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Vauxhall Rocks Viva city car into rugged rural runabout

Vauxhall Viva Rocks has more ground clearance than the standard city car and SUV-inspired body styling. Picture: Vauxhall

Vauxhall Viva Rocks has more ground clearance than the standard city car and SUV-inspired body styling. Picture: Vauxhall

Vauxhall

Vauxhall certainly offers buyers SUV and crossovers plenty to choose and has now launched a more rugged Rocks version of its Viva city car. Motoring editor Andy Russell says you pay the price for those chunkier looks.

Bumpers include integrated skid pads. Picture: VauxhallBumpers include integrated skid pads. Picture: Vauxhall

Is the dog wagging its tail or the tail wagging the dog when it comes to the obsession the motoring public seems to have with SUVs? I wonder if customer demand drives manufacturers to come up with new innovative niche models or the car-makers creating SUV-inspired models maintain sales momentum.

We’ve got coupe-like sports activity vehicles, crossovers, beefed up estate cars and now there’s a trend to give superminis and city cars a macho makeover, 18mm more ground clearance and rugged body cladding.

Ford is doing it with Fiesta and Focus Active, Kia the Picanto X-Line and Vauxhall just rocks with its chunkier Adam Rocks and now Viva Rocks.

Only one engine choice - 75PS, 1.0-litre petrol. Picture: VauxhallOnly one engine choice - 75PS, 1.0-litre petrol. Picture: Vauxhall

Looks and image

The Viva, as Vauxhall’s budget city car, is not bad looking – I rather like the standard hatchback’s simplicity – but the Viva Rocks is more distinctive with butcher bumpers including integrated skid pads and fog lights at the front, silver roof rails, muscular wheel arches, 15in bi-colour alloy wheels and rides higher.

Under the bonnet

Five-seater cabin okay for two average adults in the back. Picture: VauxhallFive-seater cabin okay for two average adults in the back. Picture: Vauxhall

A simple choice here – a naturally-aspirated, 75PS, three-cylinder 1.0-litre engine, specially developed for the Viva family.

Without a turbo, it doesn’t have a lot of punch but makes reasonable progress but, over 50mph, overtaking needs careful planning and a long stretch of open road as it runs out of puff at higher revs. You’re better off changing up early, and going with the flow, which resulted in 55mpg overall.

It will cruise at 70mph but, with a five-speed manual gearbox, it is pulling nearly 3,500rpm which can get wearing. Motorway miles are not the Viva Rocks’ forte – this is city car turned rural runabout.

Vauxhall Viva Rocks has 206-litre boot and 60/40 split rear seat backs. Picture: VauxhallVauxhall Viva Rocks has 206-litre boot and 60/40 split rear seat backs. Picture: Vauxhall

How it drives

The ride, geared for comfort and helped by higher ground clearance and deep tyres, is rather good for a small car. The soft set-up cushions passengers on rough roads but things get a bit roly-poly through fast corners with more body lean than the standard Viva.

That said, it’s not a car designed to be a dynamic drive and comfort will be the over-riding factor for most owners.

Gloss black trim and brightwork highlights help lift clear fascia. Picture: VauxhallGloss black trim and brightwork highlights help lift clear fascia. Picture: Vauxhall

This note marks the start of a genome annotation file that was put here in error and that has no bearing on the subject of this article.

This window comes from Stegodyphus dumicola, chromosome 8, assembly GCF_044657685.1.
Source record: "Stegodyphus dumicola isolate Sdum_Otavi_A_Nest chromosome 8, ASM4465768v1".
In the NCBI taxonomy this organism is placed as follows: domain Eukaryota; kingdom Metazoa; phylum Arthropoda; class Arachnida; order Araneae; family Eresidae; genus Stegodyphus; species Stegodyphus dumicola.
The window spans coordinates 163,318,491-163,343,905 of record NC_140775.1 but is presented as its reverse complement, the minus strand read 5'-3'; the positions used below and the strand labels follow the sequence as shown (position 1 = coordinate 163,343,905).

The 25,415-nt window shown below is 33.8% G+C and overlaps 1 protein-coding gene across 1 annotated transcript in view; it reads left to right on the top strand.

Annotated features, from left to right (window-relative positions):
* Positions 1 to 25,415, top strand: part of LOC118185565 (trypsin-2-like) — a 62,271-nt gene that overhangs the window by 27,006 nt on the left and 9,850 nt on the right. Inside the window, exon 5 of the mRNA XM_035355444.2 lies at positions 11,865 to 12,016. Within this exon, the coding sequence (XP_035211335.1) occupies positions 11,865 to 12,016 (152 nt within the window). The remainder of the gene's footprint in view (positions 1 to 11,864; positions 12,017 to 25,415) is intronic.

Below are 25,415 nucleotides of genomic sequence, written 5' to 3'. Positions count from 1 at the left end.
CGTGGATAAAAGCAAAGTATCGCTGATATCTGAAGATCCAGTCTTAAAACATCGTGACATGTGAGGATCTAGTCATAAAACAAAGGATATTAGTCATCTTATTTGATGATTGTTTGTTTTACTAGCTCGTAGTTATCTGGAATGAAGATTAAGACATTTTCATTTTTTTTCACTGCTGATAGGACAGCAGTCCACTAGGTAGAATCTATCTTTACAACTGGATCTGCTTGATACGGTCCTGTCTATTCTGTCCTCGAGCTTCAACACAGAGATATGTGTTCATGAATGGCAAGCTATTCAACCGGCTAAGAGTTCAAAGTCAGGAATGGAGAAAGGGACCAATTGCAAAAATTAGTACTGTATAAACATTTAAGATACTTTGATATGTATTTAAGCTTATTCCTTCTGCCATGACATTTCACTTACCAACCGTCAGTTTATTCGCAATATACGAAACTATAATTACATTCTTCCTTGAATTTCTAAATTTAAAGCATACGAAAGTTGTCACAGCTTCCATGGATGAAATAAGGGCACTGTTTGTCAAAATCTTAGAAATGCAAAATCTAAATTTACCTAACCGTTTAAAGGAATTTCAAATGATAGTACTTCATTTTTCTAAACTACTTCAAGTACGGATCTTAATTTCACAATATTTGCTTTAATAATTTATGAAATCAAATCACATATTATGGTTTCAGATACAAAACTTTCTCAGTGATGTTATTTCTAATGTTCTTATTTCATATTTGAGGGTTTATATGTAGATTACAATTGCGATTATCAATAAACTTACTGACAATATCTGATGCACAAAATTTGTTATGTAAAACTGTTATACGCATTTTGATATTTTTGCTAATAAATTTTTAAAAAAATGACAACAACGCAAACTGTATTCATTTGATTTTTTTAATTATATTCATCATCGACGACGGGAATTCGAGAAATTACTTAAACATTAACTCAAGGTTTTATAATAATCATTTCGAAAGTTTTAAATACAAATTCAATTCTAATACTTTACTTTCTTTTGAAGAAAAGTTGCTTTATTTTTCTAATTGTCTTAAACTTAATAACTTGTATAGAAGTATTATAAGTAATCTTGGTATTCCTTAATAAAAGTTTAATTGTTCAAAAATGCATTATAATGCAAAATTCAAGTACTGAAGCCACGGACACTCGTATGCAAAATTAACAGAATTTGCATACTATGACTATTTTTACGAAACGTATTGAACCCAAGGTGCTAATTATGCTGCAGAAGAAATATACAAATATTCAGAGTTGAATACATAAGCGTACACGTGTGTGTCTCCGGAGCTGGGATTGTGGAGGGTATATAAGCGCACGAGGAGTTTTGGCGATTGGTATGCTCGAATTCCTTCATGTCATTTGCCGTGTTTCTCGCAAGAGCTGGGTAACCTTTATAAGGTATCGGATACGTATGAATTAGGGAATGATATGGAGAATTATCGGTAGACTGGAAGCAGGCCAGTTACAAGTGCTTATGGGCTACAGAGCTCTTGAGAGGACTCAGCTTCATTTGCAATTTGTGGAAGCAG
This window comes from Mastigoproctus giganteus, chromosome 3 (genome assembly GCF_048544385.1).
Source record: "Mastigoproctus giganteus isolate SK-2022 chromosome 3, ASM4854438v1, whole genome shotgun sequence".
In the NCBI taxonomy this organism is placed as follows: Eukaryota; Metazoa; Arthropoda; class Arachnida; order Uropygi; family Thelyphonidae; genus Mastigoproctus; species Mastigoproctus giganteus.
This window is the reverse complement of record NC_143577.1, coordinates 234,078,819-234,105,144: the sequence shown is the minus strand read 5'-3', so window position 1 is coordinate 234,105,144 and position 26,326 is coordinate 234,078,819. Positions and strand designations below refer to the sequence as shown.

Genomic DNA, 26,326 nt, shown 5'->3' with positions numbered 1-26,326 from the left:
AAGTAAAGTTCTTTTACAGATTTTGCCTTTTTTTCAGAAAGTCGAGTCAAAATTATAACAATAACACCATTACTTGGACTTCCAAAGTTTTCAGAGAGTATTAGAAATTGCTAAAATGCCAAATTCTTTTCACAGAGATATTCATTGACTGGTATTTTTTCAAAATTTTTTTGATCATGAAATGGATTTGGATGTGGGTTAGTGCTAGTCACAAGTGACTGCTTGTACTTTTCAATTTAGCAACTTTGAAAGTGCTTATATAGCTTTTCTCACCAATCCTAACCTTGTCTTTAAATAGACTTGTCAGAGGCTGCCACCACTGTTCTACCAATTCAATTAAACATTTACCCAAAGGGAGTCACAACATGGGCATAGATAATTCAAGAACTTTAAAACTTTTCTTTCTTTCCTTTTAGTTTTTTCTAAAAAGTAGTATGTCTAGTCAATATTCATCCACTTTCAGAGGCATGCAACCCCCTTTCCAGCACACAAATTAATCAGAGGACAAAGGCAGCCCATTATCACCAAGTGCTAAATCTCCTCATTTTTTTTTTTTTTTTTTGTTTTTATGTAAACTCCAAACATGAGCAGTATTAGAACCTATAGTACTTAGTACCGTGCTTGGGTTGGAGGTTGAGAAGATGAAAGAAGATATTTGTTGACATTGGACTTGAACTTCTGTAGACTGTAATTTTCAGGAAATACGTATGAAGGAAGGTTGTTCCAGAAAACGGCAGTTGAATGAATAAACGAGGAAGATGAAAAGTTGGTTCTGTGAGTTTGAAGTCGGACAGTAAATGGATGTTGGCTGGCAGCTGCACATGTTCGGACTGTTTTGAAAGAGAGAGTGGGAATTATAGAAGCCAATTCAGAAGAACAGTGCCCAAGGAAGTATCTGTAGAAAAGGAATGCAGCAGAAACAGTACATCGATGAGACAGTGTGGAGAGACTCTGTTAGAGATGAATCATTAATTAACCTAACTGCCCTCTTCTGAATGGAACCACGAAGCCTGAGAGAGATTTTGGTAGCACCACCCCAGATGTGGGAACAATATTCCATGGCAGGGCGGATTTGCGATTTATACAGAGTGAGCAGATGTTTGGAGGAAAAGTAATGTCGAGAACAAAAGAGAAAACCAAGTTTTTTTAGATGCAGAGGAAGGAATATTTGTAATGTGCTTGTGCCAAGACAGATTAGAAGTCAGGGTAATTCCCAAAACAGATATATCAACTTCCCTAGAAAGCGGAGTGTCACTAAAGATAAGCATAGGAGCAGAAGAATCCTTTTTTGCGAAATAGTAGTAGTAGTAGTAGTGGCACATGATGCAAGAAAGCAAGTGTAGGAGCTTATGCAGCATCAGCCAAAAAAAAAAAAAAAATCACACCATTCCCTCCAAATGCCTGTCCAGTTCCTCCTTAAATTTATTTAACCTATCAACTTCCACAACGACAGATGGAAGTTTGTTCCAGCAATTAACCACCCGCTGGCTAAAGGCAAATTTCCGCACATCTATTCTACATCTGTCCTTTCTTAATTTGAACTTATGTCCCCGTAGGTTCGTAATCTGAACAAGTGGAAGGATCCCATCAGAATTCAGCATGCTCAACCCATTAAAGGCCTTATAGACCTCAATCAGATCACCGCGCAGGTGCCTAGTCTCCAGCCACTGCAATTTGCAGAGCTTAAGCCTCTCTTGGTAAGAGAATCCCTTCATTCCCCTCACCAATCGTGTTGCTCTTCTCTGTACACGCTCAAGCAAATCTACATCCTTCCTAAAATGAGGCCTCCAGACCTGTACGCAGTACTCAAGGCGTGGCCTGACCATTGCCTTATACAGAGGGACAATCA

Space and comfort

It’s roomier than it looks and four average adults have acceptable legroom if those up front forego some.

The Viva has five seats but the rear bench is flat and slabby compared to the more shapely and supportive front seats and, width-wise, I wouldn’t want to be stuck in the back with two other adults but three children wouldn’t feel the squeeze.

The 206-litre boot is deep and boxy, taking a reasonable supermarket shop with careful packing, but has a high sill. You have to lift the rigid parcel shelf upright to access the boot but, forget to put it down again, and you can’t see out of the back screen.

Smart 15in bi-colour alloy wheels and 18mm more ground clearance. Picture: VauxhallSmart 15in bi-colour alloy wheels and 18mm more ground clearance. Picture: Vauxhall

Rear seats split 60/40 but you have to flip the cushions upright, and remove the head rests, and they still don’t go flat – I unclipped and removed the cushions when I needed more space but there’s still a little step up.

At the wheel

Gloss black trim and brighwork highlights break it up the dark, hard plastics and you can adjust the height of the driver’s seat and steering wheel, but not the latter for reach, but most people will find a suitable set-up.

Rugged SUV-style design gives Vauxhall Viva Rocks distinctive look. Picture: VauxhallRugged SUV-style design gives Vauxhall Viva Rocks distinctive look. Picture: Vauxhall

The test car was fitted with the £935 optional touchscreen navigation and infotainment system which was easy to use but the sat-nav took ages to work out where it was and give instructions.

Final say

The Viva Rocks is the most expensive member of this range and you pay for that SUV styling. Some cheaper models have more desirable equipment as standard and look better value.

SPEC AND TECH

Price: Vauxhall Viva Rocks 1.0 75PS £11,940

Engine: 999cc, 75PS, three-cylinder petrol with five-speed manual gearbox

Performance: 0-62mph 13.1 seconds; top speed 106mph

MPG: Urban 50.4; extra urban 67.3; combined 60.1

CO2 emissions: 106g/km

Benefit-in-kind tax rate: 22pc

Insurance group: 5E (out of 50)

Warranty: Three years or 60,000 miles

Will it fit in the garage? L 3,676mm; W (including door mirrors) 1,876mm; H 1,532mm

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